6 Tips to Help You Prep For An Informational Interview
Categories: For Students, For College Students, For High School Students, Blog
You reached out, made a connection with someone in the professional field you’re interested in, and now you have an informational interview coming up! Whether you’re searching for an internship or exploring different career paths, informational interviews can give you insight into a role, connect you with people you look up to, or help you explore a new field. But they can also be intimidating! What do you fill those 15 minutes with to get the most value? Here are six tips from Ascent to help you prepare for an informational interview.
Focus on them, not you
Informational interviews are a different kind of scary but can be a very rewarding opportunity altogether. Typically ranging from 15-30 minutes in length, you should first know that you may not get to every topic on your agenda. In a traditional job interview, your goal is to promote yourself and your skill set. During an informational interview, the discussion should be centered around you, ensuring you get the advice you need about the professional you’re interviewing, their company, and their role. Instead of a long “tell me about yourself,” give them a short introduction and go right into asking questions.
Dorie Clark, the author of Stand Out Networking, recommends the following short intro: “Here’s my background, here’s what I’m thinking, and I’d like your feedback.” You still need to give them information about yourself, so they can tailor their advice and understand your situation, but don’t let that distract you from your purpose: learning more about them.
Remember, it’s not a job interview
The best way to go into an informational interview is to ask for information and advice, not a job. Asking for a job or referral right off the bat can make it seem disingenuous and make people uncomfortable if they don’t know you very well.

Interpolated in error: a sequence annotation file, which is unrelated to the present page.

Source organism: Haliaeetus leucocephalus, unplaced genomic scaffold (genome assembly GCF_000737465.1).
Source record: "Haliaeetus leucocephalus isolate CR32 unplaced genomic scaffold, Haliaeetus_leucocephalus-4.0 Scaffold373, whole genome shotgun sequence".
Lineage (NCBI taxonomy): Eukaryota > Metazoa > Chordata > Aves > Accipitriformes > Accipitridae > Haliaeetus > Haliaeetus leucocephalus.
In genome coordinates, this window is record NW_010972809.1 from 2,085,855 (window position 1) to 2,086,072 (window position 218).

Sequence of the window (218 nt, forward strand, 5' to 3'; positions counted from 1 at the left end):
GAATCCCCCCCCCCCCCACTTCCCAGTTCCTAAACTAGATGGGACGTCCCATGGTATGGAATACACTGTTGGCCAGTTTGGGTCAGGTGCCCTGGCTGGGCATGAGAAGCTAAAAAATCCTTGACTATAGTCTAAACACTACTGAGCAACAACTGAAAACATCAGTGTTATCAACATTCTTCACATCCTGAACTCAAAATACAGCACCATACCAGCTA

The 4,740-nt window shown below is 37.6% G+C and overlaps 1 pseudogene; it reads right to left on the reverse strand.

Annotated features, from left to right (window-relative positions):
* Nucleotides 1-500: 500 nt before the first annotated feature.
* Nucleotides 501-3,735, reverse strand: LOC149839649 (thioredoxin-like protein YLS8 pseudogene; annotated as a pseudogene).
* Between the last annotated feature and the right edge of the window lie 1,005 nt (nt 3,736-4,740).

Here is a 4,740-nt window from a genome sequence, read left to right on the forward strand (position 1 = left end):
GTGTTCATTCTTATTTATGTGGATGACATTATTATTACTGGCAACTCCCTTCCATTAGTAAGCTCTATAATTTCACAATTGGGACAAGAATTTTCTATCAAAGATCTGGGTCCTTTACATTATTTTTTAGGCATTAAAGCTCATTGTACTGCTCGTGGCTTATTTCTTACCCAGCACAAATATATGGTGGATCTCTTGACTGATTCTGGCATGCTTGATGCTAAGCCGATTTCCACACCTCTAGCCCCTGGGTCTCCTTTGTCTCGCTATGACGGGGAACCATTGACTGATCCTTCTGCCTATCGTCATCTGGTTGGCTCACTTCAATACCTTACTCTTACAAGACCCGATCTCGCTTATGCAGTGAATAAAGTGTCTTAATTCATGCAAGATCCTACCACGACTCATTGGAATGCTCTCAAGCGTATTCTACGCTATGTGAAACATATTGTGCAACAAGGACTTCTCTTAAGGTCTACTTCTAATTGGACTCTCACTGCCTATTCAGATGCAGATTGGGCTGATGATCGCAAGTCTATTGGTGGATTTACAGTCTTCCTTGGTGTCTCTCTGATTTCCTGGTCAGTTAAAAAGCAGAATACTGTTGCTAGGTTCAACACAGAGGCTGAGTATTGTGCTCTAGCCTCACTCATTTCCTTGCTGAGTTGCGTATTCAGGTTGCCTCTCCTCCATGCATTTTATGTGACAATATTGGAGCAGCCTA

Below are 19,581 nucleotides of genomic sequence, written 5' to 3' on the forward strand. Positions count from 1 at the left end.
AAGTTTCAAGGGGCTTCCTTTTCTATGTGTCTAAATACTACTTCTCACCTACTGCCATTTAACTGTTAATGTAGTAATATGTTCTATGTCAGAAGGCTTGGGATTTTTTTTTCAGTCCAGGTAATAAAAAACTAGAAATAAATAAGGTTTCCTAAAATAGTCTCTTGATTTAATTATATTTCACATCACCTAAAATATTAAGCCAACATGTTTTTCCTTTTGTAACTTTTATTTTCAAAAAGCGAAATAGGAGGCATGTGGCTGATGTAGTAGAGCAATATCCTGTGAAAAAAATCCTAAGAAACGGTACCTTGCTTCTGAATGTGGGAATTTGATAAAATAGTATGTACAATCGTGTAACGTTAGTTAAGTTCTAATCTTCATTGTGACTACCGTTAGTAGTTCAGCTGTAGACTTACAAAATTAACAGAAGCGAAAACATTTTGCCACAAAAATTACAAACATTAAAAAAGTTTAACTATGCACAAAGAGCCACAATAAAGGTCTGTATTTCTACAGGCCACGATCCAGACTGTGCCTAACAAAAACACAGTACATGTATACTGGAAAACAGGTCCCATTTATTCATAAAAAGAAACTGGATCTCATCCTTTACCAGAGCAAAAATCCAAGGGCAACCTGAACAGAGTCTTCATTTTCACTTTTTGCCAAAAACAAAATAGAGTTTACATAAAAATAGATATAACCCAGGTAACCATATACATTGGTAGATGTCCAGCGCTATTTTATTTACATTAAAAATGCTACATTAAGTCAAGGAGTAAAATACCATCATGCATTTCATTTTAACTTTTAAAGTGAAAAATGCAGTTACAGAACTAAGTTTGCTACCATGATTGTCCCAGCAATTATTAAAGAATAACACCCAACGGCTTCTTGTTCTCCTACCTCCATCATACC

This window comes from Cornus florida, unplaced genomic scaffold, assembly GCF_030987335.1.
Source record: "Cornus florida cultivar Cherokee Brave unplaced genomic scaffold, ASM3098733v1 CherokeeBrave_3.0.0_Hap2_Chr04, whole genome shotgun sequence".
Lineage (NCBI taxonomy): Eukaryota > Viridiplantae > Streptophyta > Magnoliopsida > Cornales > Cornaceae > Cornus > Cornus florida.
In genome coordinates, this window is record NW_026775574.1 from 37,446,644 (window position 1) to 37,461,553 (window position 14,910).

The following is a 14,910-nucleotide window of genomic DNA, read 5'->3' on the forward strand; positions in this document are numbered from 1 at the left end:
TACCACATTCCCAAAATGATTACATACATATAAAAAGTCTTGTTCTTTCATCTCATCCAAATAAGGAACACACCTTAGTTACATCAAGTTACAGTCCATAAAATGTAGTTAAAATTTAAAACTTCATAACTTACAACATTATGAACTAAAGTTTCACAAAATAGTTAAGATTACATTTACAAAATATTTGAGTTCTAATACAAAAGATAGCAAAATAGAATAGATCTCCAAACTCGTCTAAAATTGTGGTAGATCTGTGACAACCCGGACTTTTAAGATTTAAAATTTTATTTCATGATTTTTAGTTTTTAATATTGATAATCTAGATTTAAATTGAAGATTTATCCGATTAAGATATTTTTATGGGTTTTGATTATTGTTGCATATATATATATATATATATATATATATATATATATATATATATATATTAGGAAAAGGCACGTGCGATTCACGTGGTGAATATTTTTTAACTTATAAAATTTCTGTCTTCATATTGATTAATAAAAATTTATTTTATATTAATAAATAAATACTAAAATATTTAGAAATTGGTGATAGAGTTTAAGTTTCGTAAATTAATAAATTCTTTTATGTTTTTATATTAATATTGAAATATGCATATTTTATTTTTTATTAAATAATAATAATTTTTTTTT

Rather than asking outright for a job, some ways to navigate similar conversations are to look up their current open positions and ask about what the company is looking for in those roles and what skills they look for in candidates. Any advice they may have for landing a position at the company or in the industry. The end goal is collecting information, not getting a job at their company.
Do your homework
An informational interview’s purpose is to supplement the research you’ve already done. Just because the interview is for you to ask questions, it doesn’t mean you should go in blind, but rather show them you care.
Try to get familiar with the individual you’re interviewing, the company they work at, and their role at the company. One of the best ways to find out more about the company outside of its website (which can be overwhelming) is by looking at recent news, their social media accounts, and their company blog, if they have one. From there, try coming up with some specific questions to ask.
When asking for an informational interview, try to ensure that you’re offering value in exchange for their time. One of the easiest ways to do this is to treat them to a coffee when meeting up! If meeting virtually, you could even email them a $5 Starbucks gift card as a “thank you” for their time. And of course, as with any other interview, follow up with a thank-you note. This also gives you a way to ask any further questions you may not have been able to cover and follow up with another potential meeting moving forward.
Foster a long-term relationship
After your informational interview, continue communicating with them over platforms such as email or LinkedIn. Ideally, informational interviews are conducted well before needing a referral or major favor from the professional you’re interviewing, so try to establish a long-term relationship with them.
Over time, you can update them about the steps you’re taking to learn relevant skills they shared with you: the courses you’re taking, the professional events you’re attending, and the programs you’re learning. If they gave you advice during the interview, let them know how you’re incorporating it into your routine and any positive outcomes you’ve experienced because of it. Send them a thank you message for their help and guidance if you land a new role.
Seek further connections
One of the greatest benefits of conducting an informational interview is the potential to go further and expand your network and knowledge!
Don’t be afraid to ask them for peers and their contact information who may be willing to speak with you about topics discussed in your meeting. If you allow yourself to connect with about two other professionals per informational interview, you could expand your network from 1 to 100 in just a couple of meetings.
Once you’ve conducted a few informational interviews, it’s time to prepare for the job hunt. Check out our blog below to help you get started looking for your dream job or internship.